Answer: Title 29 CFR 1926.600(a)(3) states:
(i) Heavy machinery, equipment, or parts thereof, which are suspended or held aloft by use of slings, hoists, or jacks shall be substantially blocked or cribbed to prevent falling or shifting before employees are permitted to work under or between them. Bulldozer and scraper blades, end-loader buckets, dump bodies, and similar equipment, shall be either fully lowered or blocked when being repaired or when not in use. All controls shall be in a neutral position, with the motors stopped and brakes set, unless work being performed requires otherwise. [Emphasis added.]
(ii) Whenever the equipment is parked, the parking brake shall be set. Equipment parked on inclines shall have the wheels chocked and the parking brake set.
The underlined portion of §1926.600(a)(3)(i) above requires that construction equipment such as bulldozers and scraper blades, end-loader buckets, and dump bodies be either fully lowered or blocked when not in use, with all controls in a neutral position, the motor stopped, and the brakes set. This section of the standard explicitly provides that the equipment list in the provision is not exclusive and that construction equipment similar to that listed also must meet these requirements.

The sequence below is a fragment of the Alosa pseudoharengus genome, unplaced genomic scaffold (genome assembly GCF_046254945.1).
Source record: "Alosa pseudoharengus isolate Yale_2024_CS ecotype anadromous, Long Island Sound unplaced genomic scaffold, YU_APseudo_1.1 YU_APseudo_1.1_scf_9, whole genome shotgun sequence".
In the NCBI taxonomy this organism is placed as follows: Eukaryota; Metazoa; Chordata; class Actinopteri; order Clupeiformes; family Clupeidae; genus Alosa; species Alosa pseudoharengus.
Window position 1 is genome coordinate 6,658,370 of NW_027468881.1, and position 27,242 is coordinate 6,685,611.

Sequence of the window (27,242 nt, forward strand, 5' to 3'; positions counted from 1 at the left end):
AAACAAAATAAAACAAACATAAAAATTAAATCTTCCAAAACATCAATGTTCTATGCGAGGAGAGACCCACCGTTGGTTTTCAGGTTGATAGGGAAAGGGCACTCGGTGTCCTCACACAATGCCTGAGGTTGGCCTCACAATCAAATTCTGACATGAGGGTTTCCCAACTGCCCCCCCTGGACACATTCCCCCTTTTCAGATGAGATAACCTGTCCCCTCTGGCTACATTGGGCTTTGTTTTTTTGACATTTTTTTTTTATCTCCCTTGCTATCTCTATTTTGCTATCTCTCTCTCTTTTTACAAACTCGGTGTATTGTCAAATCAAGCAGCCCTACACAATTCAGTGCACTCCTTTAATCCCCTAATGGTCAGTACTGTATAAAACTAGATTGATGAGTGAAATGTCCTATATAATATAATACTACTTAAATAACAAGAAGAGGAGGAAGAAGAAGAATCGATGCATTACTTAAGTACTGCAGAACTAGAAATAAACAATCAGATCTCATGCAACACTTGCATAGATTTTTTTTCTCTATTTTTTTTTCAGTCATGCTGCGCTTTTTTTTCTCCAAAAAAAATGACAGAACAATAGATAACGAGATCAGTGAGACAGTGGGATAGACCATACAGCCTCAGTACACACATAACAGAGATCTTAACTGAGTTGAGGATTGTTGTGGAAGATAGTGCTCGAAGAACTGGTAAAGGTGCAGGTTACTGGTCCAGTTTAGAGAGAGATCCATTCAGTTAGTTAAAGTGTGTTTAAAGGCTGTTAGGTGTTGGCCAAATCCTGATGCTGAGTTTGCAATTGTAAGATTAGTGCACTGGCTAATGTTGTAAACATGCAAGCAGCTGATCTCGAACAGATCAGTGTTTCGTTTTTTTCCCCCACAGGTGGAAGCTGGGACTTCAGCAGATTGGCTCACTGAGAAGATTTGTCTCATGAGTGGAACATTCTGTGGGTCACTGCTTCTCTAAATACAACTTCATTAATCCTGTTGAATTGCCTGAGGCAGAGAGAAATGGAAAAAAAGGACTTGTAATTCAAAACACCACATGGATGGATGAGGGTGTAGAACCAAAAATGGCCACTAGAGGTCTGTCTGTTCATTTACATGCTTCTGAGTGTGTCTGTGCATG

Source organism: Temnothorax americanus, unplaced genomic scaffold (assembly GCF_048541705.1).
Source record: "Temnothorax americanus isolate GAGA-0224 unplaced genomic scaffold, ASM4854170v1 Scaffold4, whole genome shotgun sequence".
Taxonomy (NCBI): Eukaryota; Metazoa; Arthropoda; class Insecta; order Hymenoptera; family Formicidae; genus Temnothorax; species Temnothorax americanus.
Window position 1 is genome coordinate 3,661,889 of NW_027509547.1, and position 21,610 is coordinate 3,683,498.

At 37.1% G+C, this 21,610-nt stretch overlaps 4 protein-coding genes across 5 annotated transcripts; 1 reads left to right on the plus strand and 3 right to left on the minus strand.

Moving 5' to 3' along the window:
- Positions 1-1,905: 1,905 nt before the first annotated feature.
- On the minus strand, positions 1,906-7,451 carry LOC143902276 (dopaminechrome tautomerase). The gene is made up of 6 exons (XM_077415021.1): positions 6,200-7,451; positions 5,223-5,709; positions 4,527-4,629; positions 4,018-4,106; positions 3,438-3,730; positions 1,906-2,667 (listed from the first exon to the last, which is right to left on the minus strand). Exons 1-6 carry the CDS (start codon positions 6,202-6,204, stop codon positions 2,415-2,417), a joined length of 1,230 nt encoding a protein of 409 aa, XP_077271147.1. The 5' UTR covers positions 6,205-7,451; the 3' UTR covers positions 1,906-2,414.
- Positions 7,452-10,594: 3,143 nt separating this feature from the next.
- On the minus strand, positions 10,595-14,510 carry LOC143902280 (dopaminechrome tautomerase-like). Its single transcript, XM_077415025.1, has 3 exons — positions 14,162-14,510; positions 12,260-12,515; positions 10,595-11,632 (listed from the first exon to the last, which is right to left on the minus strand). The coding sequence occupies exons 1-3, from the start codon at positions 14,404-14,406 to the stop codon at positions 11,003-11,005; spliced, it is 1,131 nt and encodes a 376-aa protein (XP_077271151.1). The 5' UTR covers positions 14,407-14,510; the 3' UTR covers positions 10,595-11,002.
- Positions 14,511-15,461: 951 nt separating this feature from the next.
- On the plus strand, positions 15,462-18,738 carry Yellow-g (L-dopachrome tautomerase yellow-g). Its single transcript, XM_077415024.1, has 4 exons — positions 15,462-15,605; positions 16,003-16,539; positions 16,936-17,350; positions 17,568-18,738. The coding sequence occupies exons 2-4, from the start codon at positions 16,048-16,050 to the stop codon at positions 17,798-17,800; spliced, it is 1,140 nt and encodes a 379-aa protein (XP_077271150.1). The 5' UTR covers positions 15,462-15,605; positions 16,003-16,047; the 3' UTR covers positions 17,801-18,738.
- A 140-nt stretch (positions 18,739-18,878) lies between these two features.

Bobcats, backhoes, and trenchers share similar characteristics with bulldozers, scraper blades, end-loader buckets, and dump bodies. Each of these has an attachment or feature (such as a bucket or platform) that raises and lowers horizontally and/or vertically by hydraulic actuation. Furthermore, in each type of machine there is the hazard that the attachment/feature may unexpectedly drop when left in the raised position and unattended. Therefore, bobcats, backhoes, and trenchers fall within the provision's scope as similar equipment, and the employer is required to fully lower or block the equipment's attachment/feature when the equipment is not in use, placing all controls in neutral, the motor off, and brakes set.